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Thieves' Bright Idea: Porsche Headlights

The expensive headlights in Porsches are especially easy to pry out, and thieves are going after them, police and repair shops say.

By SUSANNAH A. NESMITH, The Miami Herald

The first thing Scott Rhodenizer does every morning is check to see whether the headlights on his car are still there.

Last Saturday, Rhodenizer woke up to a familiar and frustrating sight -- the empty eye sockets of his black 1999 Porsche Carrera. The lights had been swiped for the second time in as many months.

"Now they know where I live," he said. "I'm going to have to turn my [car] lease in. It's no good for me to have that car."

For Porsche drivers, the story is a familiar one. Criminals, ever on the cutting edge, have started what could be a national epidemic: stealing headlights from Porsches.

Coral Gables police have investigated more than 60 thefts in little more than a year -- and some owners have been hit three or four times. Rhodenizer's car was one of eight hit in the first five days of this year.

While regional figures were not available, Countach repair manager Abraham Echeverry said he gets as many as 10 blinded Porsches a week at his Coral Gables shop.

Bob Varela of Wellington, who has been in the Porsche business for more than 30 years, has heard about similar thefts "all over the country."

"It is more prevalent in Dade, not as much in Broward and somewhat in Palm Beach, but it is everywhere," said Varela, president of the Southeast U.S. chapter of the Porsche Owners Club and owner of Foreign Affairs Motorsports in Deerfield Beach.

The headlights, called high-intensity discharge, or HID, throw a bluish light on the street and are the rage with car enthusiasts who soup up less expensive cars such as Honda Civics and Acura Integras.

The lights cost $1,400 or more when new, but the replacement and repair costs after a thief pries them out with a crowbar can reach $7,000.

"The problem is, eventually, the way the insurance industry is, it turns into all of us paying more," Coral Gables police Sgt. Ed Hudak said. He has mounted a special investigation into the thefts, arresting six people so far. Miami police have arrested two others.

The lights themselves don't fit anything but Porsches, but thieves are removing the bulbs and a transformer that makes them so bright and installing them in headlamp casings for other cars. "When you see a Chevy Impala with these lights, you know they didn't come with it," Hudak said.

Porsche's North American headquarters in Atlanta said it only recently began to hear about the problem.

Porsche spokesman Bob Carlson said removing the lights would require breaking into the car and popping open the trunk, which is in the front. But Hudak said local thieves have found a way around that.

"I don't want to kill Porsche sales, but the reality is all you need is a flathead screwdriver," Hudak said.


Miami, Key Biscayne and Pinecrest police have seen the same trend in recent months.

Hudak suspects that instead of one large, organized ring of thieves, he is chasing several small groups.

The HID lights are also standard features in other luxury cars, but repair-shop owners say the Porsche is the car of choice for Coral Gables thieves.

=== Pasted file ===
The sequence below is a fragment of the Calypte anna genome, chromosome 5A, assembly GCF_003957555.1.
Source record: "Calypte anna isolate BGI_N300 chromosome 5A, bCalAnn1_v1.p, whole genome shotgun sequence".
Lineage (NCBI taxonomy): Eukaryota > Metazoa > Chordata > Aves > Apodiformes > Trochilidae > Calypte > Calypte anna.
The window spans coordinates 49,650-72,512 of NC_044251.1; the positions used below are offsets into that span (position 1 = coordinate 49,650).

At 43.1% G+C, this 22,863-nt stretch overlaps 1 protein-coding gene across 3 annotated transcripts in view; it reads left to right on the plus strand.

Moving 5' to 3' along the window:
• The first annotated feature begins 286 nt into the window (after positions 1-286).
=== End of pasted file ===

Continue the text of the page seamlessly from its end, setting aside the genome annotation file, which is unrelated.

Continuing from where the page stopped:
"They're going after the Porsche because they're easy to take out," said Oscar Sicle, owner of the European Connection. "Mercedes has [the lights], but you can die of old age trying to take them out."

The Nissan Maxima has also been a popular target for a few years. Hudak's team is investigating 33 thefts from Maximas and other high-end cars. Nissan officials said that when they heard about the problem with Maximas, they set up a program to help police catch the criminals and help owners discourage them. The company also changed the design on the 2004 models to make it harder to pry the lights out.

A caller to Nissan's customer service is told to press 1 on the phone dial if headlights were stolen.

Kenneth Gorin, co-owner and president of The Collection luxury-car dealership, said Porsche's new SUV, the Cayenne, has bolts holding the lights in tightly.

"I don't think really Porsche is at fault in their design," Gorin said. 'Anytime you need to replace something and the repair shop says, `Oh, it's going to take four hours to replace this,' you'd say what kind of ridiculous design is this?"

Unfortunately for the new Cayenne buyers, Countach's Echeverry said he has already seen several of the new SUVs robbed of their headlights.

"We've had six or eight of them already," he said. "Those are bolted on."


Echeverry said the thieves seem to be getting more adept. "The first cars, they would demolish the fender. Now they seem to know how to pop them out without doing too much damage."

Detective Chris Rios, a Miami police officer and owner of a Porsche 911, decided not to wait for a design change.

"I took out the $4,000 headlights on my car and put in [older] headlights," he explained. "I kind of downgraded the headlights on my car to avoid the theft and damage."

Hudak said he knows one Key Biscayne Porsche owner who did that and even put a sticker on the lenses announcing that the lights were not high intensity. Thieves pried them off, anyway, then dumped them.

"These guys can't read," Hudak said.

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